What are the acceptable levels for a healthy creek?
The U.S. Government has standards for the turbidity of drinking water, it must be under 1 NTU. A healthy creek needs a relatively low turbidity. Plants need their water to have a value of fewer than 5 NTU’s to carry out photosynthesis.
What did you see?
On Friday we saw the Rhododendron creek and its feeder. We learned about the plants around the park and how they effect the creeks environment. We saw the pollution around the park and creek and ran the water through many tests to find out how healthy it was. We also learned more about the water cycle and how it works. We saw the environment around the creek and learned how its environment affected it.
Only in the feeder creek was the waters average higher than 5 NTU’s which makes the water unhealthy for plants to carry out photosynthesis correctly. In the other creek before and after the pipe the turbidity was healthy but the water was not safe to drink. In our opinion the before and after pipe creeks are pretty healthy for plants, and all of the creeks were unhealthy for humans.
- Feeder Creek-
33.3 ppm’s (Average)
- Before Pipe-
40 ppm’s (Average)
- After Pipe-
46.6 ppm’s (Average)
We tested the Alkalinity and many more tests of the creek. Alkalinity helps prevent drastic changes in pH and finding the alkalinity is the method of finding how acidic or basic water is. PH is the analysis of acidity in a solution which can be water or soil. In order to find the alkalinity of a river or form of water, it is possible to either test for an estimate or a an exact value, but there invovles chemicals and special arrangments in the lab. We used not the most accurate value, but the estimate, which we used test strips. After our work, we took all of our calculations and found the average of them, using the mean, still leaving it in the form of ppm’s. We did this to compare data from previous years of testing before us. Safe Alkalinity ranges from 20 ppm’s to 200 ppm’s. We tested to make sure that our water sources were not too dramatically poor to support life. We have seen an improvement and conclude that with help, it will keep improving. As a hope, we want it to become better and sustain more life. As today, the Lake Calumet region of southeast Chicago where the water can reach extraordinary alkalinity of pH 12.8. That’s comparable to caustic soda and floor strippers — far beyond known naturally occurring alkaline environment.The closest known relatives of some of the microbes are in South Africa, Greenland and the alkaline waters of Mono Lake, California. Also found in Mono Lake, a discovery that will shock u- bacteria that not only shrug off arsenic’s toxic effects, but positively thrive on it. They can even incorporate the poisonous element into their proteins and DNA, using it in place of phosphorus.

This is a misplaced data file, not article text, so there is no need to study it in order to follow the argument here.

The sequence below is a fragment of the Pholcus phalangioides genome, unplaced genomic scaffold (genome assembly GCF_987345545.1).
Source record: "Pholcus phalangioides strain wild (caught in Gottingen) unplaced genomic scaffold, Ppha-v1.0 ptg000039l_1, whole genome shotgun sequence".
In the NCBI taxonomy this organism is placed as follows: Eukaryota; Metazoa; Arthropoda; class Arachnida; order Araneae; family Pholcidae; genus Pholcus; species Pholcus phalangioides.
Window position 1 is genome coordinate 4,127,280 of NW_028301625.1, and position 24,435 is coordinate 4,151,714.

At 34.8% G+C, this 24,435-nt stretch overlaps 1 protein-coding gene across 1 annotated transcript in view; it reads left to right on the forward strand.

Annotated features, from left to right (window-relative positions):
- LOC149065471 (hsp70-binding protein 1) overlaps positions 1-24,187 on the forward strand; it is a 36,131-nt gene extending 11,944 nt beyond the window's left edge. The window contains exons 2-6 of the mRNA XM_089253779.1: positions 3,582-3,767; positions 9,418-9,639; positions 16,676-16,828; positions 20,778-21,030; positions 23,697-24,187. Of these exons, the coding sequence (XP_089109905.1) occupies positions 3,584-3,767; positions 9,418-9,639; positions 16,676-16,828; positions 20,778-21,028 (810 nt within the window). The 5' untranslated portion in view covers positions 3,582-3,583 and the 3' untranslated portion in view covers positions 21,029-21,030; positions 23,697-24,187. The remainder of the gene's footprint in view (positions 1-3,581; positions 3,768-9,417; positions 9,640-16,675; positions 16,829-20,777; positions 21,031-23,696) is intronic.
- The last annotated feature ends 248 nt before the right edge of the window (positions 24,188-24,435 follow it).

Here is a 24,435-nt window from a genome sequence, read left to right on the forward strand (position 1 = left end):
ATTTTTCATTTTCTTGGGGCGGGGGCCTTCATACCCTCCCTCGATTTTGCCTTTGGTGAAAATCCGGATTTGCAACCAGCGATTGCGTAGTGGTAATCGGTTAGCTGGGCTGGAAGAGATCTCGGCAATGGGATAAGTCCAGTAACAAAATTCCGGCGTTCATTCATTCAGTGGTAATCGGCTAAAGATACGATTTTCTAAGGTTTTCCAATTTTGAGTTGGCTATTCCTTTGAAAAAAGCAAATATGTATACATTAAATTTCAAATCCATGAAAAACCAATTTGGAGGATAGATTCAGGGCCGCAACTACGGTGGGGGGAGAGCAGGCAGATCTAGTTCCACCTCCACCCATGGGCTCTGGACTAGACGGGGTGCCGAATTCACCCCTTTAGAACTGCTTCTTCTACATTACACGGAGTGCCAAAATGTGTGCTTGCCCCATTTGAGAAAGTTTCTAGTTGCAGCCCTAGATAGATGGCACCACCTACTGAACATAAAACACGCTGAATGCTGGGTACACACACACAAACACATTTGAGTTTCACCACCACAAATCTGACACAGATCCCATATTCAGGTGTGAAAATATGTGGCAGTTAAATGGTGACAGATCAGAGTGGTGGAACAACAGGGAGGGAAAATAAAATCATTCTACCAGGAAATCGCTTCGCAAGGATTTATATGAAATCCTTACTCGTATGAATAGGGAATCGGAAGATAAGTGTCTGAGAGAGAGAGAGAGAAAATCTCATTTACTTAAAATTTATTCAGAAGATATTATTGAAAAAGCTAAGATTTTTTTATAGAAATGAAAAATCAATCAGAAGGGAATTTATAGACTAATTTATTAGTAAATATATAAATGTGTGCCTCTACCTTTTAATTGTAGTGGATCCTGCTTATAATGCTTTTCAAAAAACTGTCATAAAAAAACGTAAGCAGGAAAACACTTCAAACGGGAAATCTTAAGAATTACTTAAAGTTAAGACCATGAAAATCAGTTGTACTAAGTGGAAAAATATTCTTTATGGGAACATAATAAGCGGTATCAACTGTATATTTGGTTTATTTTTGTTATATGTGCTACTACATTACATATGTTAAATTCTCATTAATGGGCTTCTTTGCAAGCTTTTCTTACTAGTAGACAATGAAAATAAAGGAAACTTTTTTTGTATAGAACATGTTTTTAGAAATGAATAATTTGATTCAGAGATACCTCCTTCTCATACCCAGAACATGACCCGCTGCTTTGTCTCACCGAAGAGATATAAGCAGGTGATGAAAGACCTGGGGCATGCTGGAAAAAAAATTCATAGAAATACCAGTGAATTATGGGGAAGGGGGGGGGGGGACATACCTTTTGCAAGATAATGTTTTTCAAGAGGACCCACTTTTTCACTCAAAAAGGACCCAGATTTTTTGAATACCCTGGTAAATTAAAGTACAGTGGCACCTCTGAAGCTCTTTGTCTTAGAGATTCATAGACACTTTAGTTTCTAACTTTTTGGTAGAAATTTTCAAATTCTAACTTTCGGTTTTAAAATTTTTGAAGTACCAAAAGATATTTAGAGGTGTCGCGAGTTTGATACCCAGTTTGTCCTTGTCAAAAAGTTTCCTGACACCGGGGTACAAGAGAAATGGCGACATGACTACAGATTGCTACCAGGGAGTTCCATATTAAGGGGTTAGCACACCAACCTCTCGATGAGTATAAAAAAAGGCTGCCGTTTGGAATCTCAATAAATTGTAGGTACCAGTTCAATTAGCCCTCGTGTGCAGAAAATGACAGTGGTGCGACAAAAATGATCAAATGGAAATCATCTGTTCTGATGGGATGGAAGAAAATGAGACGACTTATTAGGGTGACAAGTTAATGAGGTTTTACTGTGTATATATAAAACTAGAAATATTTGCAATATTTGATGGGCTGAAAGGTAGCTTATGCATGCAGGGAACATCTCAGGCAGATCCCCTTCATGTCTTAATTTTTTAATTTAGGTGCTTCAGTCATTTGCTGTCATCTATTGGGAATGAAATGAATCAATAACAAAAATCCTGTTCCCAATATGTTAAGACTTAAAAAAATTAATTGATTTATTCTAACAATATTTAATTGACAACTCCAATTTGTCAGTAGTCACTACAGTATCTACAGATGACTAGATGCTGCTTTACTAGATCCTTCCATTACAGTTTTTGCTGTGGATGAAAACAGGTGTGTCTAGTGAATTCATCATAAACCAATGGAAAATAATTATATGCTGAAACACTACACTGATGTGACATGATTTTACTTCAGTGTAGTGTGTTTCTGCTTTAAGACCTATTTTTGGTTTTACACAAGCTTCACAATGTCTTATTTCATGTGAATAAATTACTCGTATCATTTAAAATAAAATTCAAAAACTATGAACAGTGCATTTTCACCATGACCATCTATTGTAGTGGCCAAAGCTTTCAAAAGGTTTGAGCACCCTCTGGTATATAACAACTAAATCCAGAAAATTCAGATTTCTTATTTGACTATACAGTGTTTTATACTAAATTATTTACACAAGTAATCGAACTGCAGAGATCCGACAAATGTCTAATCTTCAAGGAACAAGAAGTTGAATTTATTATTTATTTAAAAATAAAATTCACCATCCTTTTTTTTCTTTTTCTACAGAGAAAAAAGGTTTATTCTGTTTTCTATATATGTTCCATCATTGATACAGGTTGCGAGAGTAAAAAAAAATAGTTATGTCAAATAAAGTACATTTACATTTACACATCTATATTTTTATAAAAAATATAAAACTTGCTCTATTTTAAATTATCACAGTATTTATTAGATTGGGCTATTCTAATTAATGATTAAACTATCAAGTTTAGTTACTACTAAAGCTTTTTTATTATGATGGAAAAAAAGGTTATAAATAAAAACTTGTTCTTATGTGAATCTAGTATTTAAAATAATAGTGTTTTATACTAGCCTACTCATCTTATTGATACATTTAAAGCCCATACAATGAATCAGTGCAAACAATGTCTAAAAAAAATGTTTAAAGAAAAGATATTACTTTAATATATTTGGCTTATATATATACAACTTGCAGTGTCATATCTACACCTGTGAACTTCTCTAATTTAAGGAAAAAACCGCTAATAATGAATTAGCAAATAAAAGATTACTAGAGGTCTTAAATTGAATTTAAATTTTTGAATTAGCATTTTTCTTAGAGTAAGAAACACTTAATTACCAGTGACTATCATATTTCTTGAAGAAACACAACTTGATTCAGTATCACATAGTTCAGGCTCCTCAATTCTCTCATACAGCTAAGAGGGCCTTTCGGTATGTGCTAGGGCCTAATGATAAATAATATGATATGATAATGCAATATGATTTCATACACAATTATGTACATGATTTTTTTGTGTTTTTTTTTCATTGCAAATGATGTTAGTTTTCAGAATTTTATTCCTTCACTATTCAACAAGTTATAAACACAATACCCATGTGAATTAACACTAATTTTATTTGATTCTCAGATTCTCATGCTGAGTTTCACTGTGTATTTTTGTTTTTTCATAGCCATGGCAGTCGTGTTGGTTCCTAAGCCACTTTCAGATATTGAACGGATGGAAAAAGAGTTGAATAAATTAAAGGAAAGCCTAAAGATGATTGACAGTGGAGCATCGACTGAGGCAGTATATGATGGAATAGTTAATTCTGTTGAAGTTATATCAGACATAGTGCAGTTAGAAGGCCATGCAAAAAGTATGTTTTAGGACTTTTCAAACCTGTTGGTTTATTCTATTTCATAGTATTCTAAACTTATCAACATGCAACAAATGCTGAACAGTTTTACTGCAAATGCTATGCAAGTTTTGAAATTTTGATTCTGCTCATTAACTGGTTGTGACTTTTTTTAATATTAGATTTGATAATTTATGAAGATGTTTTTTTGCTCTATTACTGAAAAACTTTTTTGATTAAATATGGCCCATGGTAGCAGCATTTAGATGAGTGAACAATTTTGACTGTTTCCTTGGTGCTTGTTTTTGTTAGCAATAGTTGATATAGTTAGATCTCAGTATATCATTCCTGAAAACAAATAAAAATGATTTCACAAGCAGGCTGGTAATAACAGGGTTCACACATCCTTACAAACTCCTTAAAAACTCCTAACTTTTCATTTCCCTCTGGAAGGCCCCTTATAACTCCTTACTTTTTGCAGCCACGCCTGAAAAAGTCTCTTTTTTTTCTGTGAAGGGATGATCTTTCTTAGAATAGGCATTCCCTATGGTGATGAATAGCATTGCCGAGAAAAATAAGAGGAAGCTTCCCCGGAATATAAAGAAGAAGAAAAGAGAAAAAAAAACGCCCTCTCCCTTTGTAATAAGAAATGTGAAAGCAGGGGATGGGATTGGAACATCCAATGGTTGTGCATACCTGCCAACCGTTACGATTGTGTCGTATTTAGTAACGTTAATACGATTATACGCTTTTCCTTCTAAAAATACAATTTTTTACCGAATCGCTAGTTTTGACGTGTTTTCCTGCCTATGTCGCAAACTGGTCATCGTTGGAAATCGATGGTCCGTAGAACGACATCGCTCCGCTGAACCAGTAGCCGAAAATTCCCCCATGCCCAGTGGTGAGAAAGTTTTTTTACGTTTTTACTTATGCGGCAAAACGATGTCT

We hope that our rivers become more sustainable for life and are able to fight against our pollutional life.